Thomas Jefferson Papers
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Andrew Ellicott to Albert Gallatin, 27 December 1802

Andrew Ellicott to Albert Gallatin


Lancaster December 27th. 1802

Dear Sir

I wish you to give me credit for the map, and observations that accompanied it, which I furnished last year.—In the construction, and delineation of the map, and drawing up the observations, I was constantly engaged more than forty days.—

The map has cost me about forty dollars, which arose from the following circumstance.—When I began the work, I had to purchase a pentagraph, to reduce my original charts, to a smaller, and, to the same scale.—This instrument cost me thirty three dollars; and is now of no use whatever to me, and was never used but on the work above mentioned.—This, or a similar instrument, was much wanted in the Office at Washington when I was there, and if one has not been procured since that time, this may be had for what I gave for it. For the writing on the map, I paid Samuel Lewis six dollars,—the paper, and other expenses, I suppose amounted to at least one dollar, exclusive of my own time, which I have already stated at upwards of forty days.—

If I stand charged on the books of the U.S. with a Telescope, it is erronious:—the U.S. were paid for it by me in the year 1796.

With this, you will receive a statement of some small sums of money expended by me, for certain purposes interesting to the U.S. and which have not been repaid, or covered by any charge, or introduced into any other account.—As those sums were paid under the administration of Mr. Adams, I intended speaking to him upon the subject, but was never able to obtain an interview with him after my return from our southern boundary.—This statement you will easily percieve is strictly confidential, and not intended to go beyond the President, and heads of departments—

I now have a work of considerable magnitude with the printer relative to our southern country, and which would be published in a few weeks; but for want of the engravings of the maps, charts, and figures.—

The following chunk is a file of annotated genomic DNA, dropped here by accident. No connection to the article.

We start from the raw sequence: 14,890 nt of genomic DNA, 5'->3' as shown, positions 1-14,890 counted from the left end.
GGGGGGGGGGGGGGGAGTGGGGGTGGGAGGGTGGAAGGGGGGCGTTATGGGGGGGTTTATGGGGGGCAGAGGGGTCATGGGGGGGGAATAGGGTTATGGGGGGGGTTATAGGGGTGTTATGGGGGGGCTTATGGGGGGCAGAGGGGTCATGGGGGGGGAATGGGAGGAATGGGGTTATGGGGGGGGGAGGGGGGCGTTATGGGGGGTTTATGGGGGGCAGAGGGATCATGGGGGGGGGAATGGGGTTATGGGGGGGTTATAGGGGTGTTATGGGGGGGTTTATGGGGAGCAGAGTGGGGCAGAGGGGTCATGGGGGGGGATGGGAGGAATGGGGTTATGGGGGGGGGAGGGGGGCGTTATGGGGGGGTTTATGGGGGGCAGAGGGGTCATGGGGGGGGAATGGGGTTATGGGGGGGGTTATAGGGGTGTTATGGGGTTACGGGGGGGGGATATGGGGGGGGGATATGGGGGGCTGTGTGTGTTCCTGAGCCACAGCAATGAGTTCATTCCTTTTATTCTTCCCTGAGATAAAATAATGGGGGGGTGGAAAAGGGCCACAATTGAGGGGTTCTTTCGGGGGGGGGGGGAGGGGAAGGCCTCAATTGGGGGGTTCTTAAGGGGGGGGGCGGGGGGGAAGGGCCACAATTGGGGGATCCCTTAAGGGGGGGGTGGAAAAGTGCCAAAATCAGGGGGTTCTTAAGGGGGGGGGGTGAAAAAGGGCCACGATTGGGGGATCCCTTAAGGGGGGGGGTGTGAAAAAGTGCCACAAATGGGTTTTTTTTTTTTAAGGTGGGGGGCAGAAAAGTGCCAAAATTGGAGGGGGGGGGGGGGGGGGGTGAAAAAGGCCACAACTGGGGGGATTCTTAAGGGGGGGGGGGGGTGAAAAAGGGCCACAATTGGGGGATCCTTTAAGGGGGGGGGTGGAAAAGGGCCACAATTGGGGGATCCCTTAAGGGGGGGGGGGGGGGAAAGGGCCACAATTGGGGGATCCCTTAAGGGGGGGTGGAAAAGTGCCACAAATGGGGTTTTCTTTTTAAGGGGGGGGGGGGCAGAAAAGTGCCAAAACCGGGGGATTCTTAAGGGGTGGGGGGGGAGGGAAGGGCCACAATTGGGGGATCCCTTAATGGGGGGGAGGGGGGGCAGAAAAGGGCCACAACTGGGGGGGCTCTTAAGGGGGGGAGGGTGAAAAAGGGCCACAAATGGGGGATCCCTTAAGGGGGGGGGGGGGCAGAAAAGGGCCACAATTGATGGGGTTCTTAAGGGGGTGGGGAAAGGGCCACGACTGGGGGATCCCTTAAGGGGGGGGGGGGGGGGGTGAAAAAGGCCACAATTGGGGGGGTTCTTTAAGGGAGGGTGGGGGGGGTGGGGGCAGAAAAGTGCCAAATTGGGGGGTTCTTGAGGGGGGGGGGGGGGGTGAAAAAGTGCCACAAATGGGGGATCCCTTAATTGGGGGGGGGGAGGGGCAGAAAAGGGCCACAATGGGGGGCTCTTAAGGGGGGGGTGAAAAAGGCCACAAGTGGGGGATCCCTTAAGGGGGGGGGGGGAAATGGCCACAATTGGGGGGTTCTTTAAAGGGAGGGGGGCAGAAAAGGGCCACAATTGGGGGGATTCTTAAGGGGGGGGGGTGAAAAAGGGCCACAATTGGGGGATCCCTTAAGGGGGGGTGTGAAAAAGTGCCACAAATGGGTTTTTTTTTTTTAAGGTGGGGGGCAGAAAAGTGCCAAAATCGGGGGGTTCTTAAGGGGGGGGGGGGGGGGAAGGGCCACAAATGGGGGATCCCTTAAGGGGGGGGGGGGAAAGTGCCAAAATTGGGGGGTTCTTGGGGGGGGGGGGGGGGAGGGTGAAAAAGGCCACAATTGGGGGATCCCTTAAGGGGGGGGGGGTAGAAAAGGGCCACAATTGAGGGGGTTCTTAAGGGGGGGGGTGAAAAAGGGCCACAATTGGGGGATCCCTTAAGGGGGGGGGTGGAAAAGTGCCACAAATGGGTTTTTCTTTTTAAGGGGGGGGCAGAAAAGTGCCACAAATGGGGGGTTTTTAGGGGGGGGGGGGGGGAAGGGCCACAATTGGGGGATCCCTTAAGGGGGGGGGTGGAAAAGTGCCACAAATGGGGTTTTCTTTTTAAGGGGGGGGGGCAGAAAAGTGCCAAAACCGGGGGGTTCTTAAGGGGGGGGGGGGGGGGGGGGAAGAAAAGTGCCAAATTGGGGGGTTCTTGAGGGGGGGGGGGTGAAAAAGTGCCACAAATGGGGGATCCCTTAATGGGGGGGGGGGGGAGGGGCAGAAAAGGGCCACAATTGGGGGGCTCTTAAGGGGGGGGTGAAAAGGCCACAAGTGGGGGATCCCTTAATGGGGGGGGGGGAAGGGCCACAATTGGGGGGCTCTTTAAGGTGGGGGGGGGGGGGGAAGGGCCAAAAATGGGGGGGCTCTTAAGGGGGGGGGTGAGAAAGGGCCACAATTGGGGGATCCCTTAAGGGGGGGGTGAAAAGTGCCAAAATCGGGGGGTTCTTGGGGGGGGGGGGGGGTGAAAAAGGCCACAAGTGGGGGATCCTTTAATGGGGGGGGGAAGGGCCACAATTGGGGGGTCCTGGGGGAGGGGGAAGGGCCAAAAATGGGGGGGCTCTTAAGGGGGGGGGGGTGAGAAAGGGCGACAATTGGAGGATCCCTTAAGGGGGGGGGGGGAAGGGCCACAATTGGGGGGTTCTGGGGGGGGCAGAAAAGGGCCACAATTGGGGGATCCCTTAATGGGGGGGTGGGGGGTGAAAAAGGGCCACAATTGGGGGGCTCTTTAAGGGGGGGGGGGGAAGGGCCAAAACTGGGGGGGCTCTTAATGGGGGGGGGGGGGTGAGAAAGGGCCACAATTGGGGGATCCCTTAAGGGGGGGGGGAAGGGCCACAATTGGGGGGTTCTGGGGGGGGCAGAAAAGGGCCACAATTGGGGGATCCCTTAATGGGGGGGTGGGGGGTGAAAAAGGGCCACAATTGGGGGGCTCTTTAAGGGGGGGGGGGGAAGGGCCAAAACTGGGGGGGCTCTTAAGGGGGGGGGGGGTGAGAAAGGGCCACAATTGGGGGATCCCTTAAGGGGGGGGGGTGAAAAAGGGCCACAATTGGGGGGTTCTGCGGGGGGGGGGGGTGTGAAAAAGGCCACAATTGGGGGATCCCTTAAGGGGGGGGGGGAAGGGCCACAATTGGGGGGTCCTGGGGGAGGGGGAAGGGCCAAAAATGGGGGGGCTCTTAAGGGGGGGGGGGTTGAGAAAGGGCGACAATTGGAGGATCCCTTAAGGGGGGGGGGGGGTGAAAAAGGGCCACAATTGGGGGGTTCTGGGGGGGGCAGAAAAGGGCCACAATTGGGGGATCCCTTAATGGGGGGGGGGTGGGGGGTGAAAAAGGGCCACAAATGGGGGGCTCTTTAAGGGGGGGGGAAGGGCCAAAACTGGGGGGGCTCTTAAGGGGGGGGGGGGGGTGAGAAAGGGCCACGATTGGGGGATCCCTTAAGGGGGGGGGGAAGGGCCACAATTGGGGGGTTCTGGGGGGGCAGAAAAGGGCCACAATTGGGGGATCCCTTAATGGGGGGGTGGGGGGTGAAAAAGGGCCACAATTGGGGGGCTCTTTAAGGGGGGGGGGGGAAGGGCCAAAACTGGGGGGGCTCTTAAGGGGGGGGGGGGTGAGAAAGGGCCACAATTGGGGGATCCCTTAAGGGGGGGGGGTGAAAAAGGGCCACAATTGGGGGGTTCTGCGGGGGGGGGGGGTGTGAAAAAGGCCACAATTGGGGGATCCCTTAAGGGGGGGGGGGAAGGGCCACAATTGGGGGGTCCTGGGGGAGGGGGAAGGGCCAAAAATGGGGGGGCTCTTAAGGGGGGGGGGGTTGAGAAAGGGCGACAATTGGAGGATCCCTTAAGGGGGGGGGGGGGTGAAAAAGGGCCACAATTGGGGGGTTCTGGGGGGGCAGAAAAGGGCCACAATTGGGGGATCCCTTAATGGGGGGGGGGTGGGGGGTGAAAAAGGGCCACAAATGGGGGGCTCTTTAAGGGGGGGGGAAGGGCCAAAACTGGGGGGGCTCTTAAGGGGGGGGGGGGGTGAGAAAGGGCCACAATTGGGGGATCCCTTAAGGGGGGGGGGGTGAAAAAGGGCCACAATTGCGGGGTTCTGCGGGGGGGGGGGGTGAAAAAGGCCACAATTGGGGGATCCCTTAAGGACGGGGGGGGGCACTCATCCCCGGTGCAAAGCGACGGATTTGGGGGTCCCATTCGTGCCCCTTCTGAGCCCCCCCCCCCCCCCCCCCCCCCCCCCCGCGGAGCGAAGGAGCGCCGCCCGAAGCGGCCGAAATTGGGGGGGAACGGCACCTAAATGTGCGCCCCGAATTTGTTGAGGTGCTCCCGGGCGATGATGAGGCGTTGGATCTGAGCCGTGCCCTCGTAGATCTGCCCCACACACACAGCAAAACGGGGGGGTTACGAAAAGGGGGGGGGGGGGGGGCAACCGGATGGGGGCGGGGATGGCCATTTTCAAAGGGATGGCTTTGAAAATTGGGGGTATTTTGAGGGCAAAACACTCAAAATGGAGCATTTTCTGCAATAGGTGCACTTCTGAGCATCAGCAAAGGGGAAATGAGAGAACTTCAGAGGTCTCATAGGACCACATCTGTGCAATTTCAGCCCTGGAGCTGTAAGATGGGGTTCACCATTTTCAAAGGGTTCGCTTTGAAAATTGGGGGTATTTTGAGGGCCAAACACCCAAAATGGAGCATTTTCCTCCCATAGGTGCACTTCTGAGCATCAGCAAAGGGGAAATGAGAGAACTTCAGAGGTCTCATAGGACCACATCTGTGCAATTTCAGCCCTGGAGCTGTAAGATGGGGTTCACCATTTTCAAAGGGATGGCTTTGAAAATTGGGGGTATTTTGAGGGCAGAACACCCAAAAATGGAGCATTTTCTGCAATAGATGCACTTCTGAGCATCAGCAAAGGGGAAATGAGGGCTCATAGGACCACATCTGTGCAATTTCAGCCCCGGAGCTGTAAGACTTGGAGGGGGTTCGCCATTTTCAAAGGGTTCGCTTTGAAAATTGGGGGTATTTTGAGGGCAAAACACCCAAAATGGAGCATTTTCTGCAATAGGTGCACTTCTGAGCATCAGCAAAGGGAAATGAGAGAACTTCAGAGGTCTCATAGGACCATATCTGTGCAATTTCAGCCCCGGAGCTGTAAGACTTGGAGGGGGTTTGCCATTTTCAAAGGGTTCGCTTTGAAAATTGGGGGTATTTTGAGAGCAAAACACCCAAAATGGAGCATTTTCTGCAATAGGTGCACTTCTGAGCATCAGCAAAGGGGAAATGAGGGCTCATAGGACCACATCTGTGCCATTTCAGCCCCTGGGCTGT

I am sir with great esteem your friend and Hble. Servt.—

Andw; Ellicott

RC (DNA: RG 217, MTA); at foot of text: “Honble. Albert Galiten Secretary of the Treasury of the U.S.” Enclosure not found, but see below.

For the map of the Mississippi and observations that accompanied it, see Ellicott to TJ, 10 Oct. and 2 Nov. 1801. Gallatin authorized $127 as compensation for Ellicott’s “labour & expense in preparing the map & observations” and $33 for the pentagraph. “The work was done at the request of the Secretary,” Gallatin noted, and it “has been & continues to be of great utility.” The credit of $160 was approved by the comptroller’s office on 15 Jan. 1803 (MSS in DNA: RG 217, MTA). James Monroe requested that Ellicott’s map and remarks be included in the State Department packet for his mission to France (Madison, Papers, Sec. of State Ser., 4:388).

On 7 Aug., Ellicott provided Gallatin with a statement and affidavit verifying his payment for the telescope (Gallatin, Papers description begins Carl E. Prince and Helene E. Fineman, eds., The Papers of Albert Gallatin, microfilm edition in 46 reels, Philadelphia, 1969, and Supplement, Barbara B. Oberg, ed., reels 47-51, Wilmington, Del., 1985 description ends , 8:585).

statement of some small sums: that is, the expenses Gallatin questioned in his cover letter to TJ, above, noting that such expenditures required the approval of the president. On 12 Jan., Ellicott informed Madison that while working on the southern boundary he used his own money to procure private information, which he could not “conscientiously cover by a fictitious charge,” even if it meant he would “lose the whole” (Madison, Papers, Sec. of State Ser., 4:251–2). On 4 June, TJ issued a certificate declaring that representations by the secretary of state indicated that Ellicott had dispersed $350 “for objects in relation to the duties of the said Department and to promote the interest of the United States, the specification of which disbursement at this time” was “deemed inexpedient.” The certificate served as Ellicott’s voucher for $350 to be paid out of the funds for foreign intercourse (MS in DNA: RG 217, MTA, signed by TJ and countersigned by Madison; FC in Lb in DNA: RG 59, DL). On 13 June, the auditor’s office credited Ellicott’s account, noting it covered sums “disbursed by him in the years 1797, 1798 and 1799 for objects in relation to the duties of the Department of State and to promote the Interest of the United States” (MS in DNA: RG 217, MTA).

work of considerable magnitude: The Journal of Andrew Ellicott, Late Commissioner on Behalf of the United States during Part of the Year 1796, the Years 1797, 1798, 1799, and Part of the Year 1800, published later in 1803 (see Vol. 35:106–7).

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